By reading this book, you will develop the skills to perceive a space and its contents in light, and be able to devise a layout of luminaires that will provide that lit appearance.
Written by renowned lighting expert Christopher (Kit) Cuttle, the book:
- explains the difference between vision and perception, which is the distinction between providing lighting to make things visible, and providing it to influence the appearance of everything that is visible;
- demonstrates how lighting patterns generated by three-dimensional objects interacting with directional lighting are strongly influential upon how the visual perception process enables us to recognize object attributes, such as lightness, colourfulness, texture and gloss;
- reveals how a designer who understands the role of these lighting patterns in the perceptual process may employ them either to reveal, or to subdue, or to enhance the appearance of selected object attributes by creating appropriate spatial distributions of light;
- carefully explains calculational techniques and provides easy-to-use spreadsheets, so that layouts of lamps and luminaires are derived that can be relied upon to achieve the required illumination distributions.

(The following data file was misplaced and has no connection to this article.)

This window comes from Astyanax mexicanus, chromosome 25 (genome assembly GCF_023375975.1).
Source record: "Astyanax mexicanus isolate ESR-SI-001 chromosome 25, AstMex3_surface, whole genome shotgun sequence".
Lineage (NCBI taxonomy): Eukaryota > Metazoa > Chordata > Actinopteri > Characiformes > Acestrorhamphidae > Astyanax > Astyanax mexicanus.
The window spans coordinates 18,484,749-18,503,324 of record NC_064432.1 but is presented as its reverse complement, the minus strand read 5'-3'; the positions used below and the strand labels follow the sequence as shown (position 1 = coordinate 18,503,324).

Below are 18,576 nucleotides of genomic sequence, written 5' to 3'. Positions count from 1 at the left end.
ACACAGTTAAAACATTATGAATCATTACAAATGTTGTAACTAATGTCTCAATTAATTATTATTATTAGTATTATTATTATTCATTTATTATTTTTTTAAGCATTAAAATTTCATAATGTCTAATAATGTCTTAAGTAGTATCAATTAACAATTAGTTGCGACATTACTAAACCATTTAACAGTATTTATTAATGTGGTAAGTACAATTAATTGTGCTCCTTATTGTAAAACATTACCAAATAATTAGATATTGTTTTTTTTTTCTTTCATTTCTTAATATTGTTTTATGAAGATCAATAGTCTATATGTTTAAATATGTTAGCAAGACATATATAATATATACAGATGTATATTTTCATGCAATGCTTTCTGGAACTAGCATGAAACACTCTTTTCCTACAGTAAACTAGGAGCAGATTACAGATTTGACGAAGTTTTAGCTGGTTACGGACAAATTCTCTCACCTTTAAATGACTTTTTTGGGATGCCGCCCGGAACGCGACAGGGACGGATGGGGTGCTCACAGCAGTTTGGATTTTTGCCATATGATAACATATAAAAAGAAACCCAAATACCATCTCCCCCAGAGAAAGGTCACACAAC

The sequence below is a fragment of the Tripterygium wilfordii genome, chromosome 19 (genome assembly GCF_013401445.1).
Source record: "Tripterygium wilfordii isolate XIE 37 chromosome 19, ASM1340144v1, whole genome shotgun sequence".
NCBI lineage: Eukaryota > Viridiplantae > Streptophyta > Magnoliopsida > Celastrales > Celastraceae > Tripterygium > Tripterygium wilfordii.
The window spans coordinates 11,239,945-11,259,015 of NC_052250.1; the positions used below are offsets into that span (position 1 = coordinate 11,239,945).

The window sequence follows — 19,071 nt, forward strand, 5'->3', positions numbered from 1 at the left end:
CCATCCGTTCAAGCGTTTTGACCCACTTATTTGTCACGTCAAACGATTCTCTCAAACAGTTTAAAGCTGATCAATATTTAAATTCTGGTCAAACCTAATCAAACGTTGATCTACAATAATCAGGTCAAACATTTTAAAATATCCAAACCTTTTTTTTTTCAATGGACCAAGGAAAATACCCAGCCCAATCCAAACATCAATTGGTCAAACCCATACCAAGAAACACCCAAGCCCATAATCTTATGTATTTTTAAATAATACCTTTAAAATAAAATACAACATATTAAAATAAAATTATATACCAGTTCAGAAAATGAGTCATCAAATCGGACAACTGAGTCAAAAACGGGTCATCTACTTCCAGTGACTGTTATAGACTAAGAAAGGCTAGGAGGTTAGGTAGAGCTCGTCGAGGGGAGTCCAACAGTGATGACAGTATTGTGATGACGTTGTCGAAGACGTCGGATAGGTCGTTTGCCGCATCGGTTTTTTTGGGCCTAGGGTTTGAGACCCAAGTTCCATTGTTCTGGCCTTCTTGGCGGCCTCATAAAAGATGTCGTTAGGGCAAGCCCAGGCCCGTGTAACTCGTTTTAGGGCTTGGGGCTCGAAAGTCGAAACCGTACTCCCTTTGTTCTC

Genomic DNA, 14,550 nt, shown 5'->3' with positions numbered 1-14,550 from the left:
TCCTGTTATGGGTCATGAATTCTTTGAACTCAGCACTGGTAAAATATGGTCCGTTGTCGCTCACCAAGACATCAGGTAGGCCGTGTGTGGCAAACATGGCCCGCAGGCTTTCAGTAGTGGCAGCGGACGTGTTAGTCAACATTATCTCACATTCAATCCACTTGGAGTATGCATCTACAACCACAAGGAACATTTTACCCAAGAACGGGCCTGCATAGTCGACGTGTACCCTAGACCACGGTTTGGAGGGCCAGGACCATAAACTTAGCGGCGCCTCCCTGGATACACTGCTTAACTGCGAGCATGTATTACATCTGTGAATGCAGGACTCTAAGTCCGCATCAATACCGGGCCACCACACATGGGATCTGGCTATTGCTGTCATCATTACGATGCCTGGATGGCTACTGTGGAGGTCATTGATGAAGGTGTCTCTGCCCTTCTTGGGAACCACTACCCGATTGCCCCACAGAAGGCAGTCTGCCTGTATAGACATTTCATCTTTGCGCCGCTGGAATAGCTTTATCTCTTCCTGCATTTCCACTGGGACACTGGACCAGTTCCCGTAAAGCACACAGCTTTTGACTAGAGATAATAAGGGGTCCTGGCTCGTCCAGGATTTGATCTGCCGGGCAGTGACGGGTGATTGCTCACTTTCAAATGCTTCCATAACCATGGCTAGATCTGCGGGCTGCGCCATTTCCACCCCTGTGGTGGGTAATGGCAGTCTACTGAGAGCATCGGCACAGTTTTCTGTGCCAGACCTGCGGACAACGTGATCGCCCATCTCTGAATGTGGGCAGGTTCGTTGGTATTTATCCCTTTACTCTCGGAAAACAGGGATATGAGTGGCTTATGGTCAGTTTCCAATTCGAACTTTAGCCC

Practical lighting design involves devising three-dimensional light fields that create luminous hierarchies related to the visual significance of each element within a scene. By providing you with everything you need to develop a design concept - from the understanding of how lighting influences human perceptions of surroundings, through to engineering efficient and effective lighting solutions – Kit Cuttle instills in his readers a new-found confidence in lighting design.
Table of Contents
Introduction 1. The Role of Visual Perception 2. Ambient Illumination 3. Brightness Patterns 4. Illumination Hierarchy 5. Lighting Patterns 6. Luminous Elements 7. Getting it all together
Christopher Cuttle, MA, FCIBSE, FIESANZ, FIESNA, FSLL, is a lighting designer, educator, and author who lives in New Zealand. He gained broad experience of lighting in the UK before taking up academic positions in New Zealand (Senior Lecturer in schools of architecture in Wellington and Auckland) and in the USA (Head of Graduate Education in Lighting at the Lighting Research Center, Rensselaer Polytechnic Institute, New York). His books Lighting by Design (2003, 2nd edition 2008), and Light for Art’s Sake (2007), are both published by Routledge.